Britain has had one of the world’s most successful Covid-19 responses in recent months.
Unlike the European Union, the British government understood that quickly obtaining vaccine doses mattered more than negotiating the lowest price. Unlike the United States, Britain was willing to impose nationwide restrictions again late last year to reduce caseloads. British officials also chose to maximize first vaccine shots and delay second shots, recognizing that the strategy could more quickly reduce Covid cases.
Thanks to these moves, Covid has retreated more quickly in Britain than in almost any other country. Fewer than 10 Britons per day have been dying in recent weeks, down from 1,200 a day in late January. On a per-capita basis, Britain’s death rate last month was less than one-tenth the U.S. rate.
Despite this success, Britain is now coping with a rise in Covid cases. The main cause appears to be the highly infectious virus variant known as Delta, which was first detected in India. Britain’s recent moves to reopen society also probably play a role.
The increase is a reminder that progress against the pandemic — even extreme progress — does not equal ultimate victory. Britain’s experience also suggests that cases may soon rise in the U.S. “What we’re seeing in U.K. is very likely to show up in other Western countries soon,” The Financial Times’s John Burn-Murdoch wrote.
How bad is it?
Relative to where Britain was in January, the recent increase in Covid cases is tiny:
But there is still cause for concern. As small as it may look on that chart, new Covid cases have more than doubled over the past month, to more than 4,000 a day from about 2,000 a day.
Pandemics feed on themselves, in both directions. When new caseloads are falling, it increases the chances that they will continue to fall, because fewer newly infected people are able to spread the virus to others. When caseloads are rising, the opposite occurs.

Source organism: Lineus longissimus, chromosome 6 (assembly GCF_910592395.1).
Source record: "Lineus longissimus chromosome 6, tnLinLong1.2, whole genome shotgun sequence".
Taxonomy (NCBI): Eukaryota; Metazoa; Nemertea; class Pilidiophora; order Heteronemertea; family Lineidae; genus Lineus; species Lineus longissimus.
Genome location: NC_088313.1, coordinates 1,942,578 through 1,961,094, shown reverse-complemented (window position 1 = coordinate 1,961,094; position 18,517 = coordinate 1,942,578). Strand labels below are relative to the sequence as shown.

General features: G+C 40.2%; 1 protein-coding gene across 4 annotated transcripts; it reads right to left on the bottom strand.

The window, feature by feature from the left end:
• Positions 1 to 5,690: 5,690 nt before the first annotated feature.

With about 40 percent of Britons still having not received a vaccine shot, the recent increase has the potential to get significantly worse. The country is at a “pivotal moment,” as Dr. Chaand Nagpaul of the British Medical Association told the BBC.
Will deaths rise?
Fortunately, the current surge is almost certain to cause less death than previous outbreaks, because most people vulnerable to serious illness have already been vaccinated. About 90 percent of Britons 65 and older have received both shots. And the vaccines continue to look effective against the Delta variant, researchers say.
For now, deaths have barely risen, and it’s possible that they will not rise much; the Covid death rate for people under 40 has been very low. But it is too soon to know. Covid death trends typically trail case trends by a few weeks. If the Delta variant ends up being significantly more severe, it could cause an increase in deaths.
“There are reasons to be hopeful — we’re not seeing a big trend in hospital admissions — but it’s early days,” James Naismith, who runs the Rosalind Franklin Institute, a research center, told The Times. “If we don’t see anything by June 14, we can exhale.”
British officials are debating whether to stick to their earlier plan to remove all activity restrictions on June 21 or push back that date.
First shots vs. second